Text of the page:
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Study predicts sour grapes for Tuscan wines

Imagine a world where Chianti wine is made in Scandinavia.
A wine harvest worker snips off grapes at a vineyard in Tuscany, Italy — a job that could become extinct locally in decades, Florence University experts say.Fabrizio Giovannozzi / AP
/ Source: The Associated Press

Imagine a world where Chianti wine is made in Scandinavia.

It could come to just that by the end of the century, experts in Italy warn, if climate change continues unchecked.

A study by Florence University linking the effects of rain and temperature to wine production found that increasingly high temperatures and intense rains are likely to threaten the quality of Tuscan wines. Italy's farmers association warns that the cultivation of olive trees, which grow in a mild climate, has almost reached the Alps.

"This rise in temperatures will continue in the next years, and they will be too high and unfavorable for the quality of wine," as they cause the grapes to over-ripen, said Simone Orlandini, an agronomist at the university in Florence and co-author of the study.

"Even if temperatures go up 3 or 4 degrees Celsius (37 or 39 degrees Fahrenheit) it will be a big problem, and not only for Brunello," he added in a telephone interview last week. "It will be warmer and rains will be more concentrated in fewer events, thus damaging the earth which will not be able to absorb" all the water.

Orlandini said that a rise in temperatures would geographically push wine production to the north, allowing regions like Scandinavia to join the industry.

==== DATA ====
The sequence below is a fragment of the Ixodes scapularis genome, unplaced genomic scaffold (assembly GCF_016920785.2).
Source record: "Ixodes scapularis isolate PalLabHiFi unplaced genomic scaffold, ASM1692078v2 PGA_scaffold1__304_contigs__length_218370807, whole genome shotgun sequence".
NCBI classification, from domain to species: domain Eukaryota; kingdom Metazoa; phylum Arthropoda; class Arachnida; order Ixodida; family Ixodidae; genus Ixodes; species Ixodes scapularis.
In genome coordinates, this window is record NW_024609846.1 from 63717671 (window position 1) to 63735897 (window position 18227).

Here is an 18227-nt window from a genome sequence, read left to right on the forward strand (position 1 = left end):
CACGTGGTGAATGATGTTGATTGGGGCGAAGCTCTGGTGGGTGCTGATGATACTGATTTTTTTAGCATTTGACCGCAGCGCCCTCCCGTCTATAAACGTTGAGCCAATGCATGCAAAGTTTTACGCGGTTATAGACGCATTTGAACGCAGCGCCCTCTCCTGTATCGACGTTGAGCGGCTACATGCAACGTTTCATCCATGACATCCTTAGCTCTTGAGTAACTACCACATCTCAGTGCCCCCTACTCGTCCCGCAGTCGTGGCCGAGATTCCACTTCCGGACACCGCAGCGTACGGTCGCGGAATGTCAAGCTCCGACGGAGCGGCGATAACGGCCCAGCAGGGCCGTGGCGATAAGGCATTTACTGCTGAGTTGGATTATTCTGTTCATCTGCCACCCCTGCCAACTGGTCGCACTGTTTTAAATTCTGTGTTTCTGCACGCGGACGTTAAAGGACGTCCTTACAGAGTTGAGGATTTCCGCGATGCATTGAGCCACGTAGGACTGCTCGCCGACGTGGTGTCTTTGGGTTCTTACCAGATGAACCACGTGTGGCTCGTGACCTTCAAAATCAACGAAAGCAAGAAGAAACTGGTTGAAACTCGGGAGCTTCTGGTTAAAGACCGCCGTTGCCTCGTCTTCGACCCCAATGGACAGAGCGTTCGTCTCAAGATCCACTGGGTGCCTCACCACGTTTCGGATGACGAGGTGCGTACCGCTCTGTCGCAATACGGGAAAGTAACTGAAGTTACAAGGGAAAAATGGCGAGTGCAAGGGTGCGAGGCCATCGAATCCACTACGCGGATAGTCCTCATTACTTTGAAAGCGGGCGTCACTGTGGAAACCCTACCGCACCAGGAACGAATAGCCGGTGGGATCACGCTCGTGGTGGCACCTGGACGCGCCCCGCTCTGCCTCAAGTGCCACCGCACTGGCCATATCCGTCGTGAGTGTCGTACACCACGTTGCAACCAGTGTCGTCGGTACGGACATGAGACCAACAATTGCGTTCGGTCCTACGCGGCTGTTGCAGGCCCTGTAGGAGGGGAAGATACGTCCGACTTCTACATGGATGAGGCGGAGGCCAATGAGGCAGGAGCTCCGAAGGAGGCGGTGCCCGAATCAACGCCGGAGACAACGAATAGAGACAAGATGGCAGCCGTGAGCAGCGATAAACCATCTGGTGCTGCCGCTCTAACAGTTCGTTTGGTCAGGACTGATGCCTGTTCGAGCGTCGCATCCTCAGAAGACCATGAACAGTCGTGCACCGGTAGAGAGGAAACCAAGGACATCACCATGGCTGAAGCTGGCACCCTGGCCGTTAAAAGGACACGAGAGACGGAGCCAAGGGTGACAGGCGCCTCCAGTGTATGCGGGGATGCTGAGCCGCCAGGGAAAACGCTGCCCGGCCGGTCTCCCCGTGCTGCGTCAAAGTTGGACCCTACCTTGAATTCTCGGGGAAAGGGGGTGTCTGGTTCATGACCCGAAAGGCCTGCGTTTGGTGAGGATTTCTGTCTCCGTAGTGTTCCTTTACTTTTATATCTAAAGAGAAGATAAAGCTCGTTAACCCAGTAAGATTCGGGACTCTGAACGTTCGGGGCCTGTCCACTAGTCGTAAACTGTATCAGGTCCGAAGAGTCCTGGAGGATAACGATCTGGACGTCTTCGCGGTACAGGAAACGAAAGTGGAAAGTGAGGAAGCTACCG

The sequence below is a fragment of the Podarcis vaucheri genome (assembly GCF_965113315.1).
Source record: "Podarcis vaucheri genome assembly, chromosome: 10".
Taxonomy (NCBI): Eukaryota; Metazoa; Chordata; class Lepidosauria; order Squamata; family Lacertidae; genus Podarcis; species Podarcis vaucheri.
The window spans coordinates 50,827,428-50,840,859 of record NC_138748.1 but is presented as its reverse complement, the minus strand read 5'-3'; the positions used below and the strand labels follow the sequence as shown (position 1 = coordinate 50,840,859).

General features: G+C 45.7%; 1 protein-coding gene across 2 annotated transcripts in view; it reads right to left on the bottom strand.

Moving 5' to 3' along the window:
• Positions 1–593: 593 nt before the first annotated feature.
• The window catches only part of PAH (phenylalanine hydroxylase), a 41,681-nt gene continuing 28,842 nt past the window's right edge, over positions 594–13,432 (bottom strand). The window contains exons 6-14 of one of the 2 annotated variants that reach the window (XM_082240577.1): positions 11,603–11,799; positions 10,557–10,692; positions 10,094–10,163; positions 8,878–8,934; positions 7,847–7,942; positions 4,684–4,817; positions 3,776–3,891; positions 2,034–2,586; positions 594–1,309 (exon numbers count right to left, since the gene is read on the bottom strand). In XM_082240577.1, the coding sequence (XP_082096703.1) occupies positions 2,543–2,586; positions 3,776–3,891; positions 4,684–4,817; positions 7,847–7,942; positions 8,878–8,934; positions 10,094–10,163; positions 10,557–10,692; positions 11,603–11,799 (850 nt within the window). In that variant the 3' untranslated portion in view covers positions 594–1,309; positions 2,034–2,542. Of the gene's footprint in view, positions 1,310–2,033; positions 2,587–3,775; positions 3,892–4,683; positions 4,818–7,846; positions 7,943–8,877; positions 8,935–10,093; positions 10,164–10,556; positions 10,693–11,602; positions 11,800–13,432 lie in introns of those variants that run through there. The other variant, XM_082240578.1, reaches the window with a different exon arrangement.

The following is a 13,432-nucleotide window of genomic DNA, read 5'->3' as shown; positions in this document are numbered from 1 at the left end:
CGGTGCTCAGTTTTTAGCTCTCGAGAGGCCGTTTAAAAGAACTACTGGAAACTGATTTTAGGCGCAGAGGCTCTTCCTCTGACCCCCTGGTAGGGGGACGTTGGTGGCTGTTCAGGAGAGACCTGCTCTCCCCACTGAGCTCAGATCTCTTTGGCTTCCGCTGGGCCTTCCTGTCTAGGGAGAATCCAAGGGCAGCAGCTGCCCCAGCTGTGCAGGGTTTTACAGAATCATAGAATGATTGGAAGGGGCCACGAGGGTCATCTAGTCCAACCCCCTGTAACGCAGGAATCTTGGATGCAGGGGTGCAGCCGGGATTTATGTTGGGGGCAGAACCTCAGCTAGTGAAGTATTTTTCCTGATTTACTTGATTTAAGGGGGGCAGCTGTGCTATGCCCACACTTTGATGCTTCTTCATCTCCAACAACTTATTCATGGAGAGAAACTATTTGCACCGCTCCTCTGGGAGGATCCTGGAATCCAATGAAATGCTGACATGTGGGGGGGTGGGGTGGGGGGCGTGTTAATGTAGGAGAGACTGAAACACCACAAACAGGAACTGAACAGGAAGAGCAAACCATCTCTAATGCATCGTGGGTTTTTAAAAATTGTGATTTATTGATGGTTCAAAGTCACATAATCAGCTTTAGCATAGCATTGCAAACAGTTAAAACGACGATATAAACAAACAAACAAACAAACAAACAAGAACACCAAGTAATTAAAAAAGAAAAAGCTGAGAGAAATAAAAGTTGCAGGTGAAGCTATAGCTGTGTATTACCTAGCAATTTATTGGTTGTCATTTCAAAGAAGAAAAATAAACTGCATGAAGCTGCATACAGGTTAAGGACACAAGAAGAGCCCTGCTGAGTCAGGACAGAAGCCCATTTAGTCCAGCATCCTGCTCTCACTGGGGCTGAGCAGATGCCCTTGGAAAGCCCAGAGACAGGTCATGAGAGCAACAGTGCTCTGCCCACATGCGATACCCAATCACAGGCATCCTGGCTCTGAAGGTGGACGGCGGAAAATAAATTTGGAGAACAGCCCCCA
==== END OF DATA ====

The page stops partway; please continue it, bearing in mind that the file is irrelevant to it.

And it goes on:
Tracking quality
The study, which was published in VQ wine magazine, compares quality checks on some of Italy's most famed wines — Brunello di Montalcino, Vino Nobile di Montepulciano, Chianti Classico, Barolo, Barbaresco and Amarone — to the weather conditions of the past three or four decades.

The research shows that while warmer temperatures per se favor wine quality, the rain that comes with them is often bad news.

The dangers stemming from climate change have been garnering increasing attention.

The world's leading climate scientists warned during a gathering in Paris earlier this month that global warming is so severe it will "continue for centuries," leading to a far different planet in 100 years.

A report by the U.N. Intergovernmental Panel on Climate Change states that if nothing is done to change current emissions patterns of greenhouse gases, global temperature could increase as much as 11 degrees Fahrenheit by 2100. If greenhouse gas emissions get under control — something scientists say they hope can be done — the best estimate is about 3 degrees Fahrenheit.

Wine makers in Tuscany seek to downplay the risk.

"I don't foresee harmful effects within the next 20 years," said Filippo Mazzei, whose wine company 9 miles north of Siena produces 700,000 bottles a year, mostly of Chianti Classico. "We are in an area with a temperate climate, and I do not think it faces an immediate risk. I am not saying it is unfounded, but a range of 100 years is not very significant," he said.

European Union nations announced Tuesday an ambitious target to cut their greenhouse gas emissions to 20 percent below their 1990 levels by the year 2020, in one of the boldest moves yet to contain global warming.

'Challenge' ahead
Coldiretti, an Italian farm lobby, said measures should be taken to tackle the threats.

"In Italy, there's a significant shift in traditional agricultural areas for olive trees which almost reached the Alps," it said in a statement. "These processes represent a new challenge for the farming industry," which should increase investment and infrastructure.

Coldiretti said seasonal shifts, fewer but intense rainstorms and the reduction of water reserves could also increase the risk of desertification in certain areas.